Wednesday, December 23, 2020

Balanchine's Nutcracker pops up ... everywhere

It's December 2020 and the world is going through a furious, deadly second wave of the covid pandemic. Most performances have been canceled. How do ballet companies make money during their traditional Nutcracker season now that Land of the Sweets has been replaced by Land of the Sick? Well, they stream Nutcrackers from their archives, of course. George Balanchine's classic 1954 version of Nutcracker was streamed by no less than four different companies. The New York City Ballet, Pacific Northwest Ballet, Royal Danish Ballet, and Pennsylvania Ballet all offered performances of Balanchine's chestnut.

Seeing the four different renditions of Balanchine's Nutcracker affirms the greatness of this version. It's remarkably resilient -- it does not rely on one dancer to carry it. Some of the most awe-inspiring moments actually don't involve professional dancers at all. For instance, I've never sat through Balanchine's Nutcracker without getting a lump in my throat when the Prince's Nutcracker costume is ripped off and he comes to the lip of the stage and bows to the audience in tendu.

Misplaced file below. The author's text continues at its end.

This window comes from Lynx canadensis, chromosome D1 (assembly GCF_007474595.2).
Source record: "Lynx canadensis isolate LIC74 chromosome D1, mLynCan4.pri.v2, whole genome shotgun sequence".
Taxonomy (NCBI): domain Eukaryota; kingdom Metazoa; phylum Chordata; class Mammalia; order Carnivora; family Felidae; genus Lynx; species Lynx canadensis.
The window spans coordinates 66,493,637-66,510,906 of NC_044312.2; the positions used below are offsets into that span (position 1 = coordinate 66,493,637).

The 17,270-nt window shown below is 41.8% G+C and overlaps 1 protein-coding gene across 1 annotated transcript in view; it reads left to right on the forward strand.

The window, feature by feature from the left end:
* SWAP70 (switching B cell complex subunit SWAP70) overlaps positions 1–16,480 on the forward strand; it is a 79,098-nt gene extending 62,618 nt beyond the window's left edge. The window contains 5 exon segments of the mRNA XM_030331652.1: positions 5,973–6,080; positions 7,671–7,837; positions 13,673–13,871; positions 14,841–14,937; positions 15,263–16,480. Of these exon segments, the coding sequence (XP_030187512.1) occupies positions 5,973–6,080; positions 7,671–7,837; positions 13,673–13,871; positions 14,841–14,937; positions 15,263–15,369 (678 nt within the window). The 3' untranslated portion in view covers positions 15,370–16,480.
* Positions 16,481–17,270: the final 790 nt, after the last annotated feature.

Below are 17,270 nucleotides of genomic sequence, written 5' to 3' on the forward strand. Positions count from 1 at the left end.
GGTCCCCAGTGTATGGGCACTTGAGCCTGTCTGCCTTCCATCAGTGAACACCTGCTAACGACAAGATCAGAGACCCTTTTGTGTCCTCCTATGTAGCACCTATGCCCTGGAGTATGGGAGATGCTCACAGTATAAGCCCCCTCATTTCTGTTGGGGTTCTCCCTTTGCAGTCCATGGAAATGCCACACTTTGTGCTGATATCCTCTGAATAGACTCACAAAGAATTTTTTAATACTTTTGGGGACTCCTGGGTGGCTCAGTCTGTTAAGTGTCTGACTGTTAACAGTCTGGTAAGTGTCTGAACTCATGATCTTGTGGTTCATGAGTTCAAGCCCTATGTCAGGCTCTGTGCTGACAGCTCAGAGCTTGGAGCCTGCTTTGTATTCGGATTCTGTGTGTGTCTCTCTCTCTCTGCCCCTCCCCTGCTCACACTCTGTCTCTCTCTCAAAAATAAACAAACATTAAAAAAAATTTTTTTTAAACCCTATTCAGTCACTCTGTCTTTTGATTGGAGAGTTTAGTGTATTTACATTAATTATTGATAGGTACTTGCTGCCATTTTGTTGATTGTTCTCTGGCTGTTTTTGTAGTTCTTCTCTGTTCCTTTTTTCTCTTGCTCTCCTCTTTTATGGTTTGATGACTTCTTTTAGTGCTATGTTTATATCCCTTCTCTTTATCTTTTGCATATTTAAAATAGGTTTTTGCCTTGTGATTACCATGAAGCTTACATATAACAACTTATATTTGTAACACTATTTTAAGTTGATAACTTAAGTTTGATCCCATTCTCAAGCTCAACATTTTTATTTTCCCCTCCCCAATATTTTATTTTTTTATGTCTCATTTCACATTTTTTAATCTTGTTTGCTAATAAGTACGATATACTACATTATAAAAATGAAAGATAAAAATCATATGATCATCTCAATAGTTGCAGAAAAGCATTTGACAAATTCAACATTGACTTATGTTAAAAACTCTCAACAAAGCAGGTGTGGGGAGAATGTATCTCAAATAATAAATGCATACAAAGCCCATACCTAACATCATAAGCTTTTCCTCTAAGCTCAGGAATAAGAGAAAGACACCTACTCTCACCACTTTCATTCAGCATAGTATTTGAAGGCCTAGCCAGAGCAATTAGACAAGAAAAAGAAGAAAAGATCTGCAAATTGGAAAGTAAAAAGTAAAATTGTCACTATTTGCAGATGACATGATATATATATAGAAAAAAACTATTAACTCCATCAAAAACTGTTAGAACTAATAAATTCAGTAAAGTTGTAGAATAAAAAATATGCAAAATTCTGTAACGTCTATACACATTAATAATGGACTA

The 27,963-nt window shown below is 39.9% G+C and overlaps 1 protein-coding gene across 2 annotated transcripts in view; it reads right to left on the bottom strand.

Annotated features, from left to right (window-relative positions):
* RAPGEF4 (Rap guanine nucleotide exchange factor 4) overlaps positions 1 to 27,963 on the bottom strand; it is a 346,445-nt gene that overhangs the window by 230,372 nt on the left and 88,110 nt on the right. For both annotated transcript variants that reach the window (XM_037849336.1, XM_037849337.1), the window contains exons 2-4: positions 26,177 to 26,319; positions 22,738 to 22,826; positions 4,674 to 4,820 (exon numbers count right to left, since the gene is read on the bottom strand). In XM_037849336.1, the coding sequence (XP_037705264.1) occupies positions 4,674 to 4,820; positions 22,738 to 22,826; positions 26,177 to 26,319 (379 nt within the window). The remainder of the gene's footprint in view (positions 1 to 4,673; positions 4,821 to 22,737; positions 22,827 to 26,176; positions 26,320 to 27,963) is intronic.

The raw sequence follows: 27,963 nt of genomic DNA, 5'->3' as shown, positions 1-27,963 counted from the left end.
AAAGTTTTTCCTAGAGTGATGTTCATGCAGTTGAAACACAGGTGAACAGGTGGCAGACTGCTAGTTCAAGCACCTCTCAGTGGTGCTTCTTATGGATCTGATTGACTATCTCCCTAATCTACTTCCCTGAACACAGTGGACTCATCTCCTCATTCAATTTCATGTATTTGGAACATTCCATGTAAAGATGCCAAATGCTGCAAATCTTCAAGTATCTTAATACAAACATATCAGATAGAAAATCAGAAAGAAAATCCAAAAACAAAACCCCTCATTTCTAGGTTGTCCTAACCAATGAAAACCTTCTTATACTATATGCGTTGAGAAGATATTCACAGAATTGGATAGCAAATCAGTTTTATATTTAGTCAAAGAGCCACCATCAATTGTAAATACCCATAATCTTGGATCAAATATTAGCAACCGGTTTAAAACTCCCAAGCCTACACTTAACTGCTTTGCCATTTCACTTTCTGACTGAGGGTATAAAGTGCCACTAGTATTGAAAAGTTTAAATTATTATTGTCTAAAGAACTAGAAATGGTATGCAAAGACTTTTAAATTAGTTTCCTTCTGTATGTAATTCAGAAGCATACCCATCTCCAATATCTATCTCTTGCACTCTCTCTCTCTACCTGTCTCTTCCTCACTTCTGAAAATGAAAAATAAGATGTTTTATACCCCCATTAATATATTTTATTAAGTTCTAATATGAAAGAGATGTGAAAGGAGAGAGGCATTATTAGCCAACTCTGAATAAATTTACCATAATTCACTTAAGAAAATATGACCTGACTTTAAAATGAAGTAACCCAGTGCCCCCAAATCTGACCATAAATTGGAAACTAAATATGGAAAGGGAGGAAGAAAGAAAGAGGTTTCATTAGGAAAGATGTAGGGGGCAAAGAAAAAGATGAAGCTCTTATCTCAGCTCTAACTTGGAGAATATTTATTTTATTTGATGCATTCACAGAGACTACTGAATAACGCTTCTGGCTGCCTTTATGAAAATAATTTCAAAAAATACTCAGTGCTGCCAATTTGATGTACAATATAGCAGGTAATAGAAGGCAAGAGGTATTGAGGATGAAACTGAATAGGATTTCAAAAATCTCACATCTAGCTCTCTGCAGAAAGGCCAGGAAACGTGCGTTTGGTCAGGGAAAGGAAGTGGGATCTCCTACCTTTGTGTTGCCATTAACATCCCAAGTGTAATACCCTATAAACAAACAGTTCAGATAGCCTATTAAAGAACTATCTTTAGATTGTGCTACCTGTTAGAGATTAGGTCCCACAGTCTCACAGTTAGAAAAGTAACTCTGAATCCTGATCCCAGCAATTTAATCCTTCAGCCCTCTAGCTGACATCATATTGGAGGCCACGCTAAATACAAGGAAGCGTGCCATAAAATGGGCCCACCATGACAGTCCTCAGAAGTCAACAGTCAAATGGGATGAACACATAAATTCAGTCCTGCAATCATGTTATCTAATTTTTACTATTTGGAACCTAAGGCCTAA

Yet the different streamed performances show how this ballet differs depending on the production. Each production had a different look, flavor, and accent. NYCB's Nutcracker tends to go for the grand tableaus like the huge snow blizzard and growing tree. Other companies like the Pacific Northwest Ballet emphasize the coziness of the ballet. Watching the four versions is a bit like sampling the same dish from different restaurants. 

Tuesday, December 8, 2020

La Scala 2020 Gala Promises to "See Stars Again"

Italy was one of the first regions hard-hit by the worldwide Covid pandemic. It beat back the virus by late spring only to have covid roaring back in Europe's deadly second wave. As a result, plans for a new Lucia di Lammermoor were jettisoned and La Scala's traditional December 7 opening was changed to a semi-staged concert gala. Organizers called the show “A riveder le stelle” (“to see the stars again”) in reference to the final phrase in Dante Alighieri’s “Inferno." The gala was performed without an audience.

 All operatic galas end up being alike -- they are overlong, the singers are variable in quality, and they rely too much on overdone warhorses. There was also a last minute cancellation (Jonas Kaufmann canceled and Piotr Beczala was flown in.) Conductors usually take a backseat to the singers and this was no exception -- Riccardo Chailly followed his singers' lead and let them do their own thing. I knew there were too many warhorses programmed when the first number was an orchestral rendition of the prelude to Rigoletto and there were 11 Verdi and 5 Puccini excerpts. Good lord.

Boris: Do Russian Leaders Ever Change?

  RenĂ© Pape, photo @ Marty Sohl There's a leader of Russia. He's corrupt and has killed people on his path to power. He only trusts ...